Haukeword History, Family Crest & Coats of Arms

The origins of the Haukeword name come from when the Anglo-Saxon tribes ruled over Britain. The name Haukeword was originally derived from a family having lived in one of two similarly-named places. The parish of Hawksworth is located eight miles from Newark in Nottinghamshire. The township of Hawkswith is in the parish of Arncliffe in the West Riding of Yorkshire. The surname Haukeword belongs to the large category of Anglo-Saxon habitation names, which are derived from pre-existing names for towns, villages, parishes, or farmsteads.

Early Origins of the Haukeword family

The surname Haukeword was first found in Yorkshire at Hawksworth, which "comprises by computation 2000 acres, chiefly the property of F. Hawkesworth Fawkes, Esq., who is Lord of the Manor." [1]

The parish dates back to Saxon times when it was known as Hafecesweorthe c. 1030. [2] By the time of the Domesday Book of 1086, the parish was known as Hauocesorde. [3]

The Yorkshire Poll Tax Rolls of 1379 listed: Johannes de Haukesworth, wright; Willelmus de Haukesworth, wright; and Anabilla de Hewkesworth, vidua. [4] In each case, the occupation of the entry appeared after the surname.

Early History of the Haukeword family

This web page shows only a small excerpt of our Haukeword research. Another 79 words (6 lines of text) covering the years 1606, 1715, 1773, 1744, 1746, 1749, 1761 and 1773 are included under the topic Early Haukeword History in all our PDF Extended History products and printed products wherever possible.

Haukeword Spelling Variations

Before English spelling was standardized a few hundred years ago, spelling variations of names were a common occurrence. Elements of Latin, French and other languages became incorporated into English through the Middle Ages, and name spellings changed even among the literate. The variations of the surname Haukeword include Hawkesworth, Hawksworth, Hawkeworth and others.

Early Notables of the Haukeword family (pre 1700)

Notables of this surname at this time include: Walter Hawkesworth (d. 1606), an English dramatist, the second son of Walter Hawkesworth of Hawkesworth, Yorkshire, by his wife Isabel, daughter and coheiress of Thomas Colthurst of Edisforth in the same county. [5] John Hawkesworth (c.1715-1773), was an English writer. He was commissioned by the Admiralty to edit Captain James Cook's papers relative to his first voyage. He was of humble origin. In his youth he was 'a hired clerk to one Harwood, an attorney in Grocers' Alley...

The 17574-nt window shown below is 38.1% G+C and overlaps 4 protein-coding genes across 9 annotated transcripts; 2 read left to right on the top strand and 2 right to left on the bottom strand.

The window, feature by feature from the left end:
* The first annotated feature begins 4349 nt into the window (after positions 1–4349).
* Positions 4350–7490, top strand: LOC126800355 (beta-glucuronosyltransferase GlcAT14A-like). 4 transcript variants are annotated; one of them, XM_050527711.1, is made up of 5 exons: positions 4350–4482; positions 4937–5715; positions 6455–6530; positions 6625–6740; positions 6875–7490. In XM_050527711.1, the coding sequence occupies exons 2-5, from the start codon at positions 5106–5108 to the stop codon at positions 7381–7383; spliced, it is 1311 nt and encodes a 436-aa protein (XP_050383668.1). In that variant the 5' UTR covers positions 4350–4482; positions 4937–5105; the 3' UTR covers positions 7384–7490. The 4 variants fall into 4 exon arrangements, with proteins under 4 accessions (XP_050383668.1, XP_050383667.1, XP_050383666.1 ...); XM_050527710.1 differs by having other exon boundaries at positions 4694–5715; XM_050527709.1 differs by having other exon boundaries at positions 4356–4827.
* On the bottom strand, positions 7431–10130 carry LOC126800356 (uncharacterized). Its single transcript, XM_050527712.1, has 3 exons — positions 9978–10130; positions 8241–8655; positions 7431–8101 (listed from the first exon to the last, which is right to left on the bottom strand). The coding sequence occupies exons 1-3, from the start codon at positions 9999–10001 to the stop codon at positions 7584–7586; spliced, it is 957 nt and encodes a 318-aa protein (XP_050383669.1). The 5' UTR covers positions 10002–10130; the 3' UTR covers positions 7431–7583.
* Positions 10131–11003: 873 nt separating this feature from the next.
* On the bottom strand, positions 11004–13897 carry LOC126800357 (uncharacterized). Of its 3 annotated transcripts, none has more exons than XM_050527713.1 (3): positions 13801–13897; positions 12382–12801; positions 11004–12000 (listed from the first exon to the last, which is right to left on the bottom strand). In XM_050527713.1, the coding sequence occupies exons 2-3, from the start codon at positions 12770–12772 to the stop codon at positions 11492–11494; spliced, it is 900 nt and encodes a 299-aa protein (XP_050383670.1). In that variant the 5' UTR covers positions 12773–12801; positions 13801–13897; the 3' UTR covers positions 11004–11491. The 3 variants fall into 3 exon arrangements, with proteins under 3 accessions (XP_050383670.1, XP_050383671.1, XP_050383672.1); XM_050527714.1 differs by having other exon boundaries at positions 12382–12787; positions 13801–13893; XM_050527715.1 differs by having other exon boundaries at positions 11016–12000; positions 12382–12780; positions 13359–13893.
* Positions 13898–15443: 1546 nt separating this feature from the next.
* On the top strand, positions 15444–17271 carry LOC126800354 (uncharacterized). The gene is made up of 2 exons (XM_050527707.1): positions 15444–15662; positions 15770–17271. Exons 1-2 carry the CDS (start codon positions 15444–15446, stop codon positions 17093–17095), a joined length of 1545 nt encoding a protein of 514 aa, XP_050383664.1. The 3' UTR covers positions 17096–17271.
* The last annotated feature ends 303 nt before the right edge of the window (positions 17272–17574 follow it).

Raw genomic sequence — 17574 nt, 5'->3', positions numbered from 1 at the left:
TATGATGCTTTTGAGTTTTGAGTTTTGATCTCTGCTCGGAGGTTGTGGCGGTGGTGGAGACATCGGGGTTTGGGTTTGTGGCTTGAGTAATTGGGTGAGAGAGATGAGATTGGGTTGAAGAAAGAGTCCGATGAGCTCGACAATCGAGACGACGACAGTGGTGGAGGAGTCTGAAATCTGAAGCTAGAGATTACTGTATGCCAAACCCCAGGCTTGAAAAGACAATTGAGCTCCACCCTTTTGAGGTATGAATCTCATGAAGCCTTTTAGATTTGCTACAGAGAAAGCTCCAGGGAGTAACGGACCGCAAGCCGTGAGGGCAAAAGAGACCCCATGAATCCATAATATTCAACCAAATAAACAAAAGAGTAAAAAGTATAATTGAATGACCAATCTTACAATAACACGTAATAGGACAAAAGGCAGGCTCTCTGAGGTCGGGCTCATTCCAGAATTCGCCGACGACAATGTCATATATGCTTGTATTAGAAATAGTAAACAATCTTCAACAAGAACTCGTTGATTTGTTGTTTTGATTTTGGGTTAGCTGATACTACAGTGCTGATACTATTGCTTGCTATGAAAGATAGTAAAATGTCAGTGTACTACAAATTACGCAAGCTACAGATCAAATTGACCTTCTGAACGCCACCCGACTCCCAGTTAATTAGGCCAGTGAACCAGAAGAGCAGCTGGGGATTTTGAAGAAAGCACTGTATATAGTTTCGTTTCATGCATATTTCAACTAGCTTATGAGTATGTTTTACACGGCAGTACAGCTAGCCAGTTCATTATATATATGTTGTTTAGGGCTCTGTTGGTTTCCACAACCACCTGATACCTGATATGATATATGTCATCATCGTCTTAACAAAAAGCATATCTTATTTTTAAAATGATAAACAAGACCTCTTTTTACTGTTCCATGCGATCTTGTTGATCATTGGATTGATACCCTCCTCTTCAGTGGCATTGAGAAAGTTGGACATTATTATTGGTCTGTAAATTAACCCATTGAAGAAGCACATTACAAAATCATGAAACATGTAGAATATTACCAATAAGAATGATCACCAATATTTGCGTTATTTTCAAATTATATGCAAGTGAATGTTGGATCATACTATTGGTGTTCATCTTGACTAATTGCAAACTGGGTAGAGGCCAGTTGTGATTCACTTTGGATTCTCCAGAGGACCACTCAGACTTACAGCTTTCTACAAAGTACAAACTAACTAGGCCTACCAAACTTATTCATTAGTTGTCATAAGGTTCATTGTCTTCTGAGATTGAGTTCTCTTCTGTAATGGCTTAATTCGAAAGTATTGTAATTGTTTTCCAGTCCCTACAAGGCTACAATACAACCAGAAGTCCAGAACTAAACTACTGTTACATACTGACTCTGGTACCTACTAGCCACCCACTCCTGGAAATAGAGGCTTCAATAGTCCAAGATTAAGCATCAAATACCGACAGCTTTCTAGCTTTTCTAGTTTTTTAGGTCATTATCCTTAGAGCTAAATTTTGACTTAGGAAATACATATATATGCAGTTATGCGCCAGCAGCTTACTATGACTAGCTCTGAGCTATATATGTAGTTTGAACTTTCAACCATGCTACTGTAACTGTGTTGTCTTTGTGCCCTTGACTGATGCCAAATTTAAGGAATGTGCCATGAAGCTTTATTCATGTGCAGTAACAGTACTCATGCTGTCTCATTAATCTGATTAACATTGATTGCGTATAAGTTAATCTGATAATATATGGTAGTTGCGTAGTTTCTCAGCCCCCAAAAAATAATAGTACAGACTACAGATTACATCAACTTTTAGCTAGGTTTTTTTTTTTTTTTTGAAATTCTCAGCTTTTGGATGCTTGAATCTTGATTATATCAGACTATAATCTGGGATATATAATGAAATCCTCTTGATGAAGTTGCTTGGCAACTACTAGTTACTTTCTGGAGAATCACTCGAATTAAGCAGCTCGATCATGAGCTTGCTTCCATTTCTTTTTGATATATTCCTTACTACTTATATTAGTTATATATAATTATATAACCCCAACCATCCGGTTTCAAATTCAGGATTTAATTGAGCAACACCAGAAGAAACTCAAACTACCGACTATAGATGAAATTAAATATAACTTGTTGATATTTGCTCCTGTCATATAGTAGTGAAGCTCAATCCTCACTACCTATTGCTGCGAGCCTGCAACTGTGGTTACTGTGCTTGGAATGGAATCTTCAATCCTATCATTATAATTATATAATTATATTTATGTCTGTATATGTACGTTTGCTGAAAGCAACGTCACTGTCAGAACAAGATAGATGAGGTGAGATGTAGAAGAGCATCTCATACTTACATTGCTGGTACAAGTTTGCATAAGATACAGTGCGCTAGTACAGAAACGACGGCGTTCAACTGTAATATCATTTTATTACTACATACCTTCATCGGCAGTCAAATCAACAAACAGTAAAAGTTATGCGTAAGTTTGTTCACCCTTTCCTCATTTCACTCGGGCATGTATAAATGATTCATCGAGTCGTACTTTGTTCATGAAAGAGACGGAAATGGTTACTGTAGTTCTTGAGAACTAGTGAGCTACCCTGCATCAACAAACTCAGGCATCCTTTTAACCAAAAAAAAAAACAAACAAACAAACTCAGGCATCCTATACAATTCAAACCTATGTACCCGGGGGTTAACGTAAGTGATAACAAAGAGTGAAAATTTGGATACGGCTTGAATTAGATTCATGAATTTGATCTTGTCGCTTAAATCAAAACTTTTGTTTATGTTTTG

Another 85 words (6 lines of text) are included under the topic Early Haukeword Notables in all our PDF Extended History products and printed products wherever possible.

Migration of the Haukeword family

A great wave of immigration to the New World was the result of the enormous political and religious disarray that struck England at that time. Families left for the New World in extremely large numbers. The long journey was the end of many immigrants and many more arrived sick and starving. Still, those who made it were rewarded with an opportunity far greater than they had known at home in England. These emigrant families went on to make significant contributions to these emerging colonies in which they settled. Some of the first North American settlers carried this name or one of its variants: John Hawksworth settled in Barbados in 1680; along with William, and his servants; Charles and Thomas Hawksworth arrived in Philadelphia in 1860; Thomas Hawkesworth settled in Boston in 1635.



  1. ^ Lewis, Samuel, A Topographical Dictionary of England. Institute of Historical Research, 1848, Print.
  2. ^ Mills, A.D., Dictionary of English Place-Names. Oxford: Oxford University Press, 1991. Print. (ISBN 0-19-869156-4)
  3. ^ Williams, Dr Ann. And G.H. Martin, Eds., Domesday Book A Complete Translation. London: Penguin, 1992. Print. (ISBN 0-141-00523-8)
  4. ^ Bardsley, C.W, A Dictionary of English and Welsh Surnames: With Special American Instances. Wiltshire: Heraldry Today, 1901. Print. (ISBN 0-900455-44-6)
  5. ^ Smith, George (ed), Dictionary of National Biography. London: Smith, Elder & Co., 1885-1900. Print


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